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The committee also adopted a resolution that an additional bulletin on kindergarten training be prepared in the near future, which should contain several suggested courses, such as:

A two-year course for public normal schools.

A two-year course for private normal schools.

A three-year kindergarten course.

A three-year kindergarten-primary course.

A college kindergarten course.

A kindergarten and home-making course.

TWO-YEAR COURSE IN DETAIL.

Length.—36 weeks a year, 5 days a week, 4 periods a day, 45 to 50 minutes a period. Total number of periods, 1,440.

If it is desired to state this in terms of credits, it would be as follows:

1,440 hours—20 credits. A whole credit—72 hours' work. A half credit—36 hours' work. A quarter credit—18 hours' work. It should be noted that some universities will credit nothing under 36 hours.

In accordance with paragraph 7 above (p. 52), it has been agreed that the term "student teaching" shall be used to indicate practice work; "kindergarten manual activities," gifts and occupations; and "kindergarten curriculum," program work.

Outline Of Course.

SECTION 1. STUDENT TEACHING AND OBSERVATION.

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Section 1. Student teaching and observation.—While the observation is listed separately in order that the number of hours may be readily seen, it is the intention that it shall be given in connection with some other subject—child study, psychology, Mother Play, primary methods or kindergarten subjects—thus giving it more definite purpose. The student teaching in the kindergarten is planned for the latter part of the first year and the first part of the second year. This, in the opinion of the committee, is the time when it will be the most valuable, but it might be placed altogether in the second year, and under some conditions this will be necessary.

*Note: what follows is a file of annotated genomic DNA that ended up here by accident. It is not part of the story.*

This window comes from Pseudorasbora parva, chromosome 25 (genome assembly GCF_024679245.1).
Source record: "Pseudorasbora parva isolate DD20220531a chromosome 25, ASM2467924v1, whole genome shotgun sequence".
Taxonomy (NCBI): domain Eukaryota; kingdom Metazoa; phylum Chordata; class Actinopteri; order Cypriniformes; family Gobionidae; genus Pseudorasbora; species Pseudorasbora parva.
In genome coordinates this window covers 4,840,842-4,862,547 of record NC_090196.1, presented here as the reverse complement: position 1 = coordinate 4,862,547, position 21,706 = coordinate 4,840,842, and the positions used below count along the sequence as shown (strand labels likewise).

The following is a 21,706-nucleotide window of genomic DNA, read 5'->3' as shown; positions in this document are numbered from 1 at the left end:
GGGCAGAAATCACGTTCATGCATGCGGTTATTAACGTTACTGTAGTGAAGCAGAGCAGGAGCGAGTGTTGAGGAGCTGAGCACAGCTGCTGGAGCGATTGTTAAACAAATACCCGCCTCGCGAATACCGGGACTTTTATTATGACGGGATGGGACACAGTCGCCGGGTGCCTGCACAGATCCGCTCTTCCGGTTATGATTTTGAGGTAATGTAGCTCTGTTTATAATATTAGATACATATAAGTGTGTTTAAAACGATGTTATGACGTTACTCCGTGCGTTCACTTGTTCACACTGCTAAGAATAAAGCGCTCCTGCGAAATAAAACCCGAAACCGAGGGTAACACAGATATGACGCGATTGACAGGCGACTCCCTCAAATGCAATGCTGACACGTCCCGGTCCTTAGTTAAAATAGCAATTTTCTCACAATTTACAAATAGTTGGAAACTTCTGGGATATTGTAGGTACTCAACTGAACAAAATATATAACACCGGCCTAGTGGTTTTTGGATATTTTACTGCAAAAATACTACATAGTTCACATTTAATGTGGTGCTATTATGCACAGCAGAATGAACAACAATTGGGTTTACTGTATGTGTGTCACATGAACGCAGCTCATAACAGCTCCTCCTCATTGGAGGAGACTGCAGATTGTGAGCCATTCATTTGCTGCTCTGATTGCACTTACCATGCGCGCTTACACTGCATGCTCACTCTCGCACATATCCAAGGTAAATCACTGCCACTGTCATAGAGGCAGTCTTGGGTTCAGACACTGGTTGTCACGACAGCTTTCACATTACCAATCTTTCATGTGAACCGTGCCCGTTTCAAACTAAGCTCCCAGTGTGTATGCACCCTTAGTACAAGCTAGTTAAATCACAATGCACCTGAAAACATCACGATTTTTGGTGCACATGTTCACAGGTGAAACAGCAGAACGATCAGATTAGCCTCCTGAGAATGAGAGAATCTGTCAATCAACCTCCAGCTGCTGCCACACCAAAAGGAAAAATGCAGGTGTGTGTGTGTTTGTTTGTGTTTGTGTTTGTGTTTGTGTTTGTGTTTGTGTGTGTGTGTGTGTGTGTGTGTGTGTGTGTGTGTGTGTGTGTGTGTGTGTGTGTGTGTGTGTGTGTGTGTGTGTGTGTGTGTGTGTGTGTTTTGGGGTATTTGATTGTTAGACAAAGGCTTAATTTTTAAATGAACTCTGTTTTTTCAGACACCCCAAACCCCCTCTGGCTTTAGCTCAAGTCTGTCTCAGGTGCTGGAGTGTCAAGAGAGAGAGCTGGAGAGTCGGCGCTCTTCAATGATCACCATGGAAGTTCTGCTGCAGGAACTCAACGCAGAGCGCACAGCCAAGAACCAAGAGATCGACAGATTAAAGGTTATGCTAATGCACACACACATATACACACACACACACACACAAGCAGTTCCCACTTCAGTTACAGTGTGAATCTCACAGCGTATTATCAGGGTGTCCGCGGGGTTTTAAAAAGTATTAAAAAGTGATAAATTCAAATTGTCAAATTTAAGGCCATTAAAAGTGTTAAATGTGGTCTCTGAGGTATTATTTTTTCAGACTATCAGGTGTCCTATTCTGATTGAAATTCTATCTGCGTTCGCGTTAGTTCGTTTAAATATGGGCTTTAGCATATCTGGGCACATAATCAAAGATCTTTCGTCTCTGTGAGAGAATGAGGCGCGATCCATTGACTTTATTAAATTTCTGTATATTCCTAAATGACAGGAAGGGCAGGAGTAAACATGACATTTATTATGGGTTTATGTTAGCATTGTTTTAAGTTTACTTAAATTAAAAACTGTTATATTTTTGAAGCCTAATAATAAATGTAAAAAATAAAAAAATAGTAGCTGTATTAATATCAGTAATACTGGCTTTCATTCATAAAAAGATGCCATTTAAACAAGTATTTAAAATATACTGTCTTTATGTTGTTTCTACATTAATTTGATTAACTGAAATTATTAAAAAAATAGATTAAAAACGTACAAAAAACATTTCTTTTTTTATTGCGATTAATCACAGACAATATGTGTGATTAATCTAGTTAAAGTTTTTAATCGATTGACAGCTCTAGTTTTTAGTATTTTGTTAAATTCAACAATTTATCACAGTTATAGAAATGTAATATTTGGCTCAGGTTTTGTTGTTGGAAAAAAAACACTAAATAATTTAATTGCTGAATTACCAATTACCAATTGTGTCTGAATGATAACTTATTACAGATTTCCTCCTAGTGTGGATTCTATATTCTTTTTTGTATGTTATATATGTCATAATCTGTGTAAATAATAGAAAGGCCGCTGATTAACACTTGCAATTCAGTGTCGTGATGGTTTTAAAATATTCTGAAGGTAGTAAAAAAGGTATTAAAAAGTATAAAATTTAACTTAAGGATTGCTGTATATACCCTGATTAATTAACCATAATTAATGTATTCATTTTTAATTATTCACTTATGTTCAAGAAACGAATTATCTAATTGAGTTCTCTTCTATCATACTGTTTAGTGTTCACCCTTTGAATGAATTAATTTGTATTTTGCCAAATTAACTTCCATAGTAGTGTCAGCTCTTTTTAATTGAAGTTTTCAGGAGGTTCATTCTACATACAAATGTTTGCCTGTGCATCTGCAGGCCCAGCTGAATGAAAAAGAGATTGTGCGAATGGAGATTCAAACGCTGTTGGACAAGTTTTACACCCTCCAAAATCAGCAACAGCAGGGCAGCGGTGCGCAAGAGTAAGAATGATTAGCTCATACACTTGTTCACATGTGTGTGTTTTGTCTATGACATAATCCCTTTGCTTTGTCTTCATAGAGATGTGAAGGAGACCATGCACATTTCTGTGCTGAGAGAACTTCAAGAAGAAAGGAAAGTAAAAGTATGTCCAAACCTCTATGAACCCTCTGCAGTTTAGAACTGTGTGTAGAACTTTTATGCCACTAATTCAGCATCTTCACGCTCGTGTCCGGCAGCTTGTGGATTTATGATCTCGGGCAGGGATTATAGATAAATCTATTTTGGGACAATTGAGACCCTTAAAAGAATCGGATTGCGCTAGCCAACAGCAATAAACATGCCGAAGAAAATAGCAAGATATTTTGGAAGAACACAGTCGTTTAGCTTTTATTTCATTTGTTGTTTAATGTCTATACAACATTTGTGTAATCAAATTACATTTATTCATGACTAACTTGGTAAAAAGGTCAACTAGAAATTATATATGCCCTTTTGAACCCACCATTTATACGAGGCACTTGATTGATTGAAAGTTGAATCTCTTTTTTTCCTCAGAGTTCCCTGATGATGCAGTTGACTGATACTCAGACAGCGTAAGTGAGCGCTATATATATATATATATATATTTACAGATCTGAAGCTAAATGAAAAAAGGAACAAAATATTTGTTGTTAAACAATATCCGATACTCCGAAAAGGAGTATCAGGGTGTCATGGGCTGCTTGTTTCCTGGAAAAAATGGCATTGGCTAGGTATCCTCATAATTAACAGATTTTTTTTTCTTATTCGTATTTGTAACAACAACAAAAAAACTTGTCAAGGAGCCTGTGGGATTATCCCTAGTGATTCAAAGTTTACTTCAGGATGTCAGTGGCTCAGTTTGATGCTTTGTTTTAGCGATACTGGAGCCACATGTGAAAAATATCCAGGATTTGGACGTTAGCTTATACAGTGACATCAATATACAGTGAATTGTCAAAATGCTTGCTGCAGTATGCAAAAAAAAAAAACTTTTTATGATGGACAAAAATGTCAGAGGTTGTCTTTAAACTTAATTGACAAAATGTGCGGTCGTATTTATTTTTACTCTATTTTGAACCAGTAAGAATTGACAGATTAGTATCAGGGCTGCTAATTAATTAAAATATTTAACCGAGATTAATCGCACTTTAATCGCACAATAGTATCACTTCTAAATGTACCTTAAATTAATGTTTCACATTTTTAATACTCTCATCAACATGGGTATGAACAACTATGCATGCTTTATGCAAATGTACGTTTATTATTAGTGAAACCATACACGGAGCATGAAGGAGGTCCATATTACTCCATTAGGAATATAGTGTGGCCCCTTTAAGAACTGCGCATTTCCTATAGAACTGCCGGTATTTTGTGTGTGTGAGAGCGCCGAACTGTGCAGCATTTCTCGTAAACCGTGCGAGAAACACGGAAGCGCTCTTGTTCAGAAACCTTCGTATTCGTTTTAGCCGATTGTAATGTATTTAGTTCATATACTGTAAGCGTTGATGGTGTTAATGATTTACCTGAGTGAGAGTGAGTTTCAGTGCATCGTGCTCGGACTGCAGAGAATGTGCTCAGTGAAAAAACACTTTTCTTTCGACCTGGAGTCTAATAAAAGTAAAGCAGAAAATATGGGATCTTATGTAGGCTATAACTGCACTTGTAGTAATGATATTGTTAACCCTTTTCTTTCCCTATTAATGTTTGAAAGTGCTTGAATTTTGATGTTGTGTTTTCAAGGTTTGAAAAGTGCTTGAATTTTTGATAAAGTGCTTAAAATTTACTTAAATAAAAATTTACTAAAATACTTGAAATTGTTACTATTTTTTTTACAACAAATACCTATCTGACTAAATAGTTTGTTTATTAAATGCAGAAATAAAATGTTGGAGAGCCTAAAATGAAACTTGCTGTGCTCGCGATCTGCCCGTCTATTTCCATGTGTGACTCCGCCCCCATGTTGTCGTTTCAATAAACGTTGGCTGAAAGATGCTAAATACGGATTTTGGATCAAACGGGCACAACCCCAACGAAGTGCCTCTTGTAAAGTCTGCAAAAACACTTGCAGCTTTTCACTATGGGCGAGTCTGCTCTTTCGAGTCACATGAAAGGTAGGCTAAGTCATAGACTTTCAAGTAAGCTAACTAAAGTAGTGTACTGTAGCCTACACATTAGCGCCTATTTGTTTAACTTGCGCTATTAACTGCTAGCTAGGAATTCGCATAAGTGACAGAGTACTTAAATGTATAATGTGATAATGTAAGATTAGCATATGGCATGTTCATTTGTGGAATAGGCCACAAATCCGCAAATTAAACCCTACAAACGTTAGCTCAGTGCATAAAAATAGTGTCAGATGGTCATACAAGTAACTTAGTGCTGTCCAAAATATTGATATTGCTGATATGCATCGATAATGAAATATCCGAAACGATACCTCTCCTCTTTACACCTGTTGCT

The student should spend at least two hours, preferably the entire morning, in the schoolroom and should begin actual teaching as soon as possible. During the 36 weeks she should have opportunity to teach each of the subjects and to direct the entire kindergarten. All student teaching should be carefully supervised by the critic teacher.

The committee recognizes that in many training schools it may be difficult or impossible to provide for this amount of student teaching, but it recommends it, believing that this amount will provide the best training.

Section 2. General education.—Under this head are placed those subjects that interpret the general foundations of teaching—principles of education, educational psychology and child study, and the history of education.

The committee would like to give special importance to the courses in psychology and child study, to which it is suggested the study of the Mother Play book should be related. The subject, however, will have little significance in the mind of the student unless it is accompanied by actual observation of children and opportunities for some intimate companionship with them. In the history of education it is suggested that only an introduction to the subject be given, rather than extended study, as it is work that can be carried so far that it is more suitable for graduate study when given intensively.

The major part of the course should be spent on the history of the modern period of education as developed in Europe and America.

Section S. Kindergarten education.—Kindergarten education includes the special professional subjects that are practical, as well as those that are theoretical. The amount of time given to these subjects will no doubt vary in different schools, and it is well that it should do so. Uniformity in detail would be something to be deplored, but the proportion suggested by the committee is on the basis of sufficient actual experience in the doing of the practical activities to give power, variety, and familiarity. Paralleling or following these courses a sufficient proportion of theory is planned to reinforce these with a broad outlook. There is also planned a study of Froebel's books and of those who have interpreted him or have written material which gives parallel views. There is freedom here for a deeper study of the Mother Play, so that the book may be used not only as an interpretation of children's activities in relation to child study, but also as an expression of the philosophy underlying the system of training (see MacVannel, Teachers College Record).